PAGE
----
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It is never easy, but vitally important, to assess whether a loved one is competent or at risk of harm or exploitation.As we have become an aging population with Baby Boomers becoming senior citizens, the balance in average age is shifting upwards. This shift in population is also impacted by people living longer lives than in previous generations.  Many of us are experiencing this aging within our own circle of family and friends.  This longer living can be a challenge as people sometimes do not remain competent to take care of themselves and make good decisions.  When an adult begins to act in ways that cause concern about whether or not this person is competent, there are several questions to consider:

  • Is this person competent to provide adequately for personal needs regarding health, food, clothing and shelter?
  • Is this person competent to manage financial resources effectively?
  • Is this person at risk of exploitation by others?
  • To what level is this person competent to handle some matters and not others?

Based upon your answers to the above questions, there may be some simple remedies including a medication check for appropriateness, some changes in the home environment and financial oversight. However, these questions may determine that a more comprehensive structure is needed in the form of guardianship or conservatorship. In order to determine whether or not an individual qualifies for the appointment of a guardian or a conservator, Kentucky law mandates that this individual be determined to be legally disabled. An individual may not surrender rights until the statutory process is completed.

It is never easy to deal with assessing whether a loved one is competent. Acknowledging that someone is no longer competent or insufficiently competent to manage the generally expected activities of daily living can be painful, but inattention to this puts an individual at serious risk and should never be ignored. The Kentucky Guardianship Association is a nonprofit organization committed to improving adult guardianship. Its website at is a helpful resource for understanding the process.  Its video on the Resources page is thorough and does an excellent job simplifying what could seem to be a complicated, overwhelming process. The website also has a downloadable manual,  Kentucky Guardianship Manual, that goes into even more detail.  All of these resources prepare you for the process and for understanding the responsibilities of a court-appointed guardian or conservator.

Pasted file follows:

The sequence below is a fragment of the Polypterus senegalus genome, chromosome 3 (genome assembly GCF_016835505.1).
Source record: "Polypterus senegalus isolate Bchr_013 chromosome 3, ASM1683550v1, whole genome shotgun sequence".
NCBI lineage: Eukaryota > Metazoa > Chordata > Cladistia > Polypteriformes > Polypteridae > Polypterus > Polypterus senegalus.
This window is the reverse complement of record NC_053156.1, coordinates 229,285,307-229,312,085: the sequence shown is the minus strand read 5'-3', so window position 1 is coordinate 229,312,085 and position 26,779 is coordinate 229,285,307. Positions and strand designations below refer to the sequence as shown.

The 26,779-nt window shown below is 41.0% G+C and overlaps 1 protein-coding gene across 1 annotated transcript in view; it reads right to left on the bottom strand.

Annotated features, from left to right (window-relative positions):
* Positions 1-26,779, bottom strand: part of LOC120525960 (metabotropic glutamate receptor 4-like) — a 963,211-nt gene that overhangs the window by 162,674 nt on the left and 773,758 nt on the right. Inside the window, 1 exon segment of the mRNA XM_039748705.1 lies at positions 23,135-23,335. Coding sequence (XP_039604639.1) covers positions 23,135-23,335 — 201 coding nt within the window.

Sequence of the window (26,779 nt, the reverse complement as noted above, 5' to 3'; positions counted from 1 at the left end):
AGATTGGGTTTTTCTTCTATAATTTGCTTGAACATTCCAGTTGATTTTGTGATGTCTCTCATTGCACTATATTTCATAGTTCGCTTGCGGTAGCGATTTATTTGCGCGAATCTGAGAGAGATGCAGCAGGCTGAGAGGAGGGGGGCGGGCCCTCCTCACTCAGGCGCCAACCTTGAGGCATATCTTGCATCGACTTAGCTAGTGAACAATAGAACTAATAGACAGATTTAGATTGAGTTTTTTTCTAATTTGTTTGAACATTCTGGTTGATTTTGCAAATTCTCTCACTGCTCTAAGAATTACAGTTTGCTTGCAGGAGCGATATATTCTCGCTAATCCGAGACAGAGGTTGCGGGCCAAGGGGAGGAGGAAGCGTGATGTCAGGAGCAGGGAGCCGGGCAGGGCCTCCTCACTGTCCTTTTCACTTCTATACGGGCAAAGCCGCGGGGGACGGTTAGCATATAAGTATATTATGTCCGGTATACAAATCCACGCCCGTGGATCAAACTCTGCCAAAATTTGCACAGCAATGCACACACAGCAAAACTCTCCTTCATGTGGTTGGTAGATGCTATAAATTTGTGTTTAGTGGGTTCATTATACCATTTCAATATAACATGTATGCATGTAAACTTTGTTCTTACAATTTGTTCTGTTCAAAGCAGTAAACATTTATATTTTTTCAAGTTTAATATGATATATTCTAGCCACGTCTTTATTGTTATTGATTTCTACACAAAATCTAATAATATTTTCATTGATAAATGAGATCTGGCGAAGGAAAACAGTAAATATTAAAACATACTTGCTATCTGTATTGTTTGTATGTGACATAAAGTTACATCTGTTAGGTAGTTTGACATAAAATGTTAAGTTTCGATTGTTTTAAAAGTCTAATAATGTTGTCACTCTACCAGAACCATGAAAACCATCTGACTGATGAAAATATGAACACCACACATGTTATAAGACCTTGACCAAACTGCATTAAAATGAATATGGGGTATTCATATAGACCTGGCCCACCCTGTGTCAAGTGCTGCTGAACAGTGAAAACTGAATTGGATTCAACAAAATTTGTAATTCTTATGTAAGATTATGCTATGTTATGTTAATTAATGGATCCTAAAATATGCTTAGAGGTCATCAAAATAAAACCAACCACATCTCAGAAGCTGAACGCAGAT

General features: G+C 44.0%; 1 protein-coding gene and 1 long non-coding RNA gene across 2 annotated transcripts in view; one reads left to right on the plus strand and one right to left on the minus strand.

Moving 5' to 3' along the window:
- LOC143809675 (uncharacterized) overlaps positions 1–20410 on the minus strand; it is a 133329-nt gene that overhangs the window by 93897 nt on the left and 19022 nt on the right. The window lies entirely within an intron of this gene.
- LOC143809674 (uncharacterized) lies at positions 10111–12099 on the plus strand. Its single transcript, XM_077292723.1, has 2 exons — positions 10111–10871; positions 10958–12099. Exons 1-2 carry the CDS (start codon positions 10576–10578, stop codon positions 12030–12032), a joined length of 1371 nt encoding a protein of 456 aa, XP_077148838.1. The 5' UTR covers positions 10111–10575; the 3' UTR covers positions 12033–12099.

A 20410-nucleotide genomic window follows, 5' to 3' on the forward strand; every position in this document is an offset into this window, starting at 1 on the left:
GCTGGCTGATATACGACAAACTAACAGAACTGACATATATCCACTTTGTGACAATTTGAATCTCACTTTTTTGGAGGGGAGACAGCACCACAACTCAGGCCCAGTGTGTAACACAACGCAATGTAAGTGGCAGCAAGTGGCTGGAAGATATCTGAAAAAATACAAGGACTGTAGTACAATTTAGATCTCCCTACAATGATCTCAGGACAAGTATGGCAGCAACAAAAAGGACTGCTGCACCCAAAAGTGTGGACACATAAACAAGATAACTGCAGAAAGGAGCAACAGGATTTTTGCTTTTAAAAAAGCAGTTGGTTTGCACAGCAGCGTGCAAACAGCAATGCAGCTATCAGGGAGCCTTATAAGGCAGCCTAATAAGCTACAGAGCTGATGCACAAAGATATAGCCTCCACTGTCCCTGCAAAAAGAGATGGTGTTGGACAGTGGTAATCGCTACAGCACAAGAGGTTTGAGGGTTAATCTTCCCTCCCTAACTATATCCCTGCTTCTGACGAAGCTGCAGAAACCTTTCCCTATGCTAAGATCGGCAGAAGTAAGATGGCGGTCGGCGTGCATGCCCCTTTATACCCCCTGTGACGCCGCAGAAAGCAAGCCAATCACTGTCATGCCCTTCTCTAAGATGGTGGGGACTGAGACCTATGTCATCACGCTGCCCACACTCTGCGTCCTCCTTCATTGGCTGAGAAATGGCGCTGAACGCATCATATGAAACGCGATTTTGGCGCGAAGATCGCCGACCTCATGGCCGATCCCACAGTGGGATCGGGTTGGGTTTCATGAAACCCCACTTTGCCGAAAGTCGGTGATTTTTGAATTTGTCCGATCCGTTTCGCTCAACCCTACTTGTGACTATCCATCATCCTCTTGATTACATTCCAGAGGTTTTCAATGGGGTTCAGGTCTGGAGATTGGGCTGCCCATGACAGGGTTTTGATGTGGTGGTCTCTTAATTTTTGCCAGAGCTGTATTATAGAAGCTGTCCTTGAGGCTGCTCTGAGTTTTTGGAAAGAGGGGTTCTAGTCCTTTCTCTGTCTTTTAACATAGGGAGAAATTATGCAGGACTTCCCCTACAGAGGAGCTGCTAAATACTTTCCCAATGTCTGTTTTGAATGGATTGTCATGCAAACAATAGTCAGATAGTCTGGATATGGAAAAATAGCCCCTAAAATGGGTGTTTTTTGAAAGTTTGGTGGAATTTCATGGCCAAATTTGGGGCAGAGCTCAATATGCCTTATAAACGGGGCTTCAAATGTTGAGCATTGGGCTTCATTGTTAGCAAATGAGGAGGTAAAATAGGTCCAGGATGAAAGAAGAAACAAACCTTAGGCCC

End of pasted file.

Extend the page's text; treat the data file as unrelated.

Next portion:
When you believe that the person for whom you have concern is no longer competent, a petition must be filed in the District Court in the region where this person lives. The District Court clerk will help you to understand the details. Once a petition is filed, the court orders an evaluation of this person's competence.  An evaluation is done by an Interdisciplinary Team (IDT) consisting of a physician who will do the medical evaluation, a psychologist who will assess mental capacity and a social worker who will review the Respondent's social environment and ability to function. The state of Kentucky requires a disability trial before a 6-member jury. Evidence from the IDT will be presented and the jury will determine the presence and extent of disability. If the jury determines that this individual is no longer competent, the judge will immediately appoint a Guardian or Conservator. Once this appointment has been made, the court holds the appointee accountable for protecting the person who is not competent through a series of reports to the court which continues to maintain oversight.

When you have concern for an individual who is exhibiting signs that he is less competent than he needs to be, explore the options which are available to provide that guidance and protection.  The Kentucky Guardianship Association is a resource that enables you to get the information you need and network with others involved in guardianship and conservatorship.